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Why I’m bullish on investing in 2022 - featured image
By Michael Yardney

Why I’m bullish on investing in 2022

2022 promises to be a fascinating year in real estate.

While we will not see the same level of overall price growth in 2022, there will still be a substantial uplift in property values over the year.

Value Increase

The difference this year is that the markets will be fragmented.

Last year was relatively unusual – we experienced a once in a generation property boom where values grew strongly almost everywhere

Around 98% of locations across Australia recorded rising property values; with many properties rising in value by more than 20%.

This year is shaping as a more "normal" market, where some locations will still see strong property price growth, some will experience moderate price growth, some locations will languish, and a few locations will see property values falling.

And this will be dictated by local supply and demand and local economic conditions.

Property values increased by more than 20% in most locations and up to 30% in some areas since the beginning of the pandemic, but at a time when wages growth was minimal, meaning properties are going to be more unaffordable for many Australians who just can’t borrow anymore, especially as banks are raising their fixed-term interest rates.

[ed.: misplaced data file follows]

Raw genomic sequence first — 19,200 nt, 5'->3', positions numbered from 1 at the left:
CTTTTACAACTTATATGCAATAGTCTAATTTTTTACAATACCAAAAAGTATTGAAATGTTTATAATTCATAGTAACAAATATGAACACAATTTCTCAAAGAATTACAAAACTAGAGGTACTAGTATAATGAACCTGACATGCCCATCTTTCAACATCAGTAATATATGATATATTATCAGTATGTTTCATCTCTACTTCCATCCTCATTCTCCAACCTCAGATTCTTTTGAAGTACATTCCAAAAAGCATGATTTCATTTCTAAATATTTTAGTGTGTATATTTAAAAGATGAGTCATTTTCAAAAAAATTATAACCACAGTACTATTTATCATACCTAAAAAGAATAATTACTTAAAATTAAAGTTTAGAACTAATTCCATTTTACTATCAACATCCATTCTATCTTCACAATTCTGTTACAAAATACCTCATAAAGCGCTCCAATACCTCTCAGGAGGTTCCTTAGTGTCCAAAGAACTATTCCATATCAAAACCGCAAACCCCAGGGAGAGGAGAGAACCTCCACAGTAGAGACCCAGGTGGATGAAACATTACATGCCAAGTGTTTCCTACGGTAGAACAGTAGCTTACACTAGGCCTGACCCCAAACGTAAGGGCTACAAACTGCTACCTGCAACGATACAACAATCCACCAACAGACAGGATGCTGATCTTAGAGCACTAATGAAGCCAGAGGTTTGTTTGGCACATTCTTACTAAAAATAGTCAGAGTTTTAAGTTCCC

We have already seen the first couple of months of this year delivering no price growth in our two big capital cities -  Sydney and Melbourne.

Yet property values keep rising in the more affordable cities of Brisbane and Adelaide where wages are much the same as the rest of Australia, yet properties are only half the price of Sydney.

Now I’m not suggesting there won’t be capital growth in Sydney and Melbourne this year -there will be.

But it will be segmented to areas where higher income, more affluent people live and can afford to, and are prepared to pay more to upgrade their homes and live in aspirational locations.

Other areas that will perform strongly this year will include gentrifying suburbs as millennials move out of apartments and into homes as they enter the family formation stage of their lives.

Of course, many of the factors that led to the property boom of 2021 will still be in place in 2022 – strong employment growth, rising wages in certain highly skilled jobs, a shortage of A-grade properties for sale, an improving economy, and increasing consumer confidence.

But a number of new factors will further underpin our property markets this year.

  1. Finance approval shows that more investors are looking at getting into the market and will replace the first home buyers who are now finding properties less affordable. Investors will also be encouraged by the higher rents that will be achieved this year.
  2. Around 200,000 visa holders will be coming to Australia in the next year as our international borders open. Most will be coming to Melbourne and Sydney where the jobs are, and most will rent for the first few years as they find their feet in their new home country.

2022 – the year of a rental crisis